Jaguares’ dwindling stocks: It has been sad to witness the growing list of players jumping ship, so to speak, from the Argentine outfit in recent weeks. The club of course did advise their squad to take overseas contracts if they were on offer and that’s exactly what’s happening as big name after big name gets picked off by teams in Europe. Vastly experienced trio Jerónimo de la Fuente, Matías Alemanno and Matías Orlando have joined the exodus as they were snapped up by Perpignan, Gloucester and Newcastle Falcons respectively, with the Jaguares’ future appearing all the more bleak as Super Rugby looks for more localised model.

Tigers youngster in intensive care: Last week it was announced that Leicester youngster Taylor Gough was in intensive care at Queen’s Medical Centre in Nottingham, where the 20-year-old back-row has been since mid-June after being involved in a major road incident. Gough suffered multiple injuries, including severe spinal injuries, on the weekend ahead of the squad’s return to Phase One training at Oval Park and is currently suffering from paralysis and is unable to move his legs. The awful news led to rugby rallying around the player and his family and Gough’s JustGiving page is currently on £37,313. While that is a nice gesture – hopefully that number continues to grow – it does little to relieve the pain Gough and those around him are feeling right now. We wish them all well.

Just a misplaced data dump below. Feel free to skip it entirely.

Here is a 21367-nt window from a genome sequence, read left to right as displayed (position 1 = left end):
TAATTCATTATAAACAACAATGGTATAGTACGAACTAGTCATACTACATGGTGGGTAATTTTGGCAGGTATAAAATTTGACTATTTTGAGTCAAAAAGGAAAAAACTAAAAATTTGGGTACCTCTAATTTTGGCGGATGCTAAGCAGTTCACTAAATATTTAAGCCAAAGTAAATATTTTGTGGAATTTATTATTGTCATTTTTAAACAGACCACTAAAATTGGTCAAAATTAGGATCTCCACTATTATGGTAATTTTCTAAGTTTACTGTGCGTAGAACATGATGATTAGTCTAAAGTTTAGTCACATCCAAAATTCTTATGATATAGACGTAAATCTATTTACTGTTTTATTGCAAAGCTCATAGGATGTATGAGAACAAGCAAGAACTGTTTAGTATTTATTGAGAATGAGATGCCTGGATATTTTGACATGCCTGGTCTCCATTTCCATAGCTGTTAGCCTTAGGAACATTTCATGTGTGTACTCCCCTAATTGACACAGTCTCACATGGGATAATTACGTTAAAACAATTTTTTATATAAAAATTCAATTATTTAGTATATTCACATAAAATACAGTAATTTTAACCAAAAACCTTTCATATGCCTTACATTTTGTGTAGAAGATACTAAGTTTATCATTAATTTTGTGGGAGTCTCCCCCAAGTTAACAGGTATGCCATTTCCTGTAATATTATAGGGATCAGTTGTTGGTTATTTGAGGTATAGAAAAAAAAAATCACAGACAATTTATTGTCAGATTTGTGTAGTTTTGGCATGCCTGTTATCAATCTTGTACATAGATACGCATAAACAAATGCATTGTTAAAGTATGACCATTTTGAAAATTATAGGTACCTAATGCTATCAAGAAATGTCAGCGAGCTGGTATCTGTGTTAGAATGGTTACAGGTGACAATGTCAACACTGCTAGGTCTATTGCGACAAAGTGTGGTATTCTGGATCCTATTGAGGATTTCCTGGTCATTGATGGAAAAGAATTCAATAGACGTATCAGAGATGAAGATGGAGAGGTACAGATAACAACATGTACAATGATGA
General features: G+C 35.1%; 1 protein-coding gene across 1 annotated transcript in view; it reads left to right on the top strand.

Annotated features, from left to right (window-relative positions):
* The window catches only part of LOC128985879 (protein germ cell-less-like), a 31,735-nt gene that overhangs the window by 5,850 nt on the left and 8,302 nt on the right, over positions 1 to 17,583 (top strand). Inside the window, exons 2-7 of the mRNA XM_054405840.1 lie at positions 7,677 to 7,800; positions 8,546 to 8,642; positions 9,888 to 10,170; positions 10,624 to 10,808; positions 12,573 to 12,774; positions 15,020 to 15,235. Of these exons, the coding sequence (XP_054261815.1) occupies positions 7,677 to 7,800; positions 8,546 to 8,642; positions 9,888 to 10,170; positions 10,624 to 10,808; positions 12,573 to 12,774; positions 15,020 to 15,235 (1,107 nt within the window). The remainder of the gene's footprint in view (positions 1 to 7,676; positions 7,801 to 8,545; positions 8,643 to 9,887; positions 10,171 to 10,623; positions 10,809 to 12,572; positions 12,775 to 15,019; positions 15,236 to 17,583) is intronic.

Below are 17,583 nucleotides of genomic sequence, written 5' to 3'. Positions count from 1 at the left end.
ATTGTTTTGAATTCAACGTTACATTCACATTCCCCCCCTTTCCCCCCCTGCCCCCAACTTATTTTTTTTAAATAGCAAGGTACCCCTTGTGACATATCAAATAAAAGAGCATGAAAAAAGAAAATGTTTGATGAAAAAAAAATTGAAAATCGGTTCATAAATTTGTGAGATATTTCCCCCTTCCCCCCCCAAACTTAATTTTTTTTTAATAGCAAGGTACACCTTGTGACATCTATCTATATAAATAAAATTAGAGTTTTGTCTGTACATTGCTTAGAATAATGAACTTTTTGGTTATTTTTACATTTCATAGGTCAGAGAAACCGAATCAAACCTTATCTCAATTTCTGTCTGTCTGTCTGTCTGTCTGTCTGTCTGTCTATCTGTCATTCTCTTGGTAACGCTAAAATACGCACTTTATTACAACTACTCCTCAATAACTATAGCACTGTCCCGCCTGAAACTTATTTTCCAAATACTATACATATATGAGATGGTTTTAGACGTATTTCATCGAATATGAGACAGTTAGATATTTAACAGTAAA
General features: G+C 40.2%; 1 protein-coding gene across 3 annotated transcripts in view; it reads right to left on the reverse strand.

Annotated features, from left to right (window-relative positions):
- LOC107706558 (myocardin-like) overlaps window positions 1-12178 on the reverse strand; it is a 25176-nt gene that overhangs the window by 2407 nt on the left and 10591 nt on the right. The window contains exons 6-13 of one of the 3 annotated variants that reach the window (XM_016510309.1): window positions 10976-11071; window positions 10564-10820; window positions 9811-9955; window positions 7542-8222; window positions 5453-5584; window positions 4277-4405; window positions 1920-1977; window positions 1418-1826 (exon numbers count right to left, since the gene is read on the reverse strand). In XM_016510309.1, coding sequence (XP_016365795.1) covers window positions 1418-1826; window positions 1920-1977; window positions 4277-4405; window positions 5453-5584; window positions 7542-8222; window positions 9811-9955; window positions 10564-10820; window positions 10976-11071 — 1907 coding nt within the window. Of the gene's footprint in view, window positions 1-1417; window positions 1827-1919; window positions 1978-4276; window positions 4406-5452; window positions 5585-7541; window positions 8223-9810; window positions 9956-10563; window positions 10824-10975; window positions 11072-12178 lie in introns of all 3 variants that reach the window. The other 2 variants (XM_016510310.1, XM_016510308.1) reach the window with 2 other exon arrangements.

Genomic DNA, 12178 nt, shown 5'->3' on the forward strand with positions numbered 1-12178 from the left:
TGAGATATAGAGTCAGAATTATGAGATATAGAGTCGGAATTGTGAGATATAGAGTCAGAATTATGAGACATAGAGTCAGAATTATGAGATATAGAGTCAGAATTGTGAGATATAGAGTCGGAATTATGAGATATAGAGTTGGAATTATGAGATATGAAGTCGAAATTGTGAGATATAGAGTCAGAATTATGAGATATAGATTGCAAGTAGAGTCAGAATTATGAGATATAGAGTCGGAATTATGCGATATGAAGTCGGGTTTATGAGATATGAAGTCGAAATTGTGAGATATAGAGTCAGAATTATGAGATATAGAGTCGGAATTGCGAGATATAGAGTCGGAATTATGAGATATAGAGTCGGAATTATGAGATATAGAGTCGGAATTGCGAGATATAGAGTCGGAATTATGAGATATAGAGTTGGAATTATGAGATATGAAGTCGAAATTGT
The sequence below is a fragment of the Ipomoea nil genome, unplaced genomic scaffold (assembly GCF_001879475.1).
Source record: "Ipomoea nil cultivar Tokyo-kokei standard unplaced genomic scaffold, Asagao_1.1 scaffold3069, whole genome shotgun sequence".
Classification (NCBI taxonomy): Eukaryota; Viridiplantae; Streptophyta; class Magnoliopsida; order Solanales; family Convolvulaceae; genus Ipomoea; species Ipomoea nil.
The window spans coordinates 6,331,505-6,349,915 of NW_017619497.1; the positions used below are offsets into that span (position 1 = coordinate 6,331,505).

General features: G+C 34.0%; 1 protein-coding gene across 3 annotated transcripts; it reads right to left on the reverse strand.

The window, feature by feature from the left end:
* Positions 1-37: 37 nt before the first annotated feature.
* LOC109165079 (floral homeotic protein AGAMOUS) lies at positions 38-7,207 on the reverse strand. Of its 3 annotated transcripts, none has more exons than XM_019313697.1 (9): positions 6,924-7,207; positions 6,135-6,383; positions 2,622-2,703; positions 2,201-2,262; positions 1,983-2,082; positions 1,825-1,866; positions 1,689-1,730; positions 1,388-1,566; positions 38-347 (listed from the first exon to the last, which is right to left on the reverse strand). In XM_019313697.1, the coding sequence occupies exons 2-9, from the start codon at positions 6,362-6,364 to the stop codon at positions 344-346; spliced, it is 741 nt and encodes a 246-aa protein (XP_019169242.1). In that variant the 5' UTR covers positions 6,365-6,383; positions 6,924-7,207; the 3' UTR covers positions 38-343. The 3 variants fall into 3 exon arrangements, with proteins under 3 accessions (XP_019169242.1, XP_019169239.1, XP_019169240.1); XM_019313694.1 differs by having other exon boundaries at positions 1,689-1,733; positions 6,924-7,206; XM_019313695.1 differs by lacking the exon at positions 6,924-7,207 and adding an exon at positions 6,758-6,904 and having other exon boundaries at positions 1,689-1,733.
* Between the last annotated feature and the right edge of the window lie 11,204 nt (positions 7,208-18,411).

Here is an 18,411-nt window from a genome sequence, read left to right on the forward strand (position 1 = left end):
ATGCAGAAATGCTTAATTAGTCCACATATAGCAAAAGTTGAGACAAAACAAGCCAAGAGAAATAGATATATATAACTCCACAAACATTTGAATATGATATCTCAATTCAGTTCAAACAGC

The death of South African rugby? While we support a general restructuring of Super Rugby, with the inclusion of a Pacific Island team a particular positive, we are concerned for the future of rugby in South Africa. For starters, they don’t appear to be especially happy to have been left out of the conversation by New Zealand Rugby when they are directly affected by the reported alterations and, secondly, they don’t really care about European rugby. Shoehorning them into a competition (the PRO14) the supporters don’t want the franchises to be in is not good for anyone as the product suffers and the fans lose interest. The crowd sizes for the Southern Kings and Cheetahs is testament to that. We’re not even sure including them in the Champions Cup would help, given the fact that, once again, the majority do not have any real interest in what happens north of the equator.

Tussle for where Pacifika team is based: Staying on the subject of Super Rugby, it has been somewhat comical that after years of Fiji, Tonga and Samoa struggling to break down the door for a spot in the competition, suddenly there’s a fight between Australia and New Zealand about who might host the new team. Sydney or Auckland are reported to be the cities, with Rugby Australia saying it would be “madness” for any Pacific Island team to be based in the latter and that their proposed home would be better due to many islanders being situated there. While we welcome the addition of a Pacifika side and of course it must be financially beneficial, surely Fiji playing games in Fiji is the ideal scenario? After all, they do host Fiji Drua in Australia’s National Rugby Championship.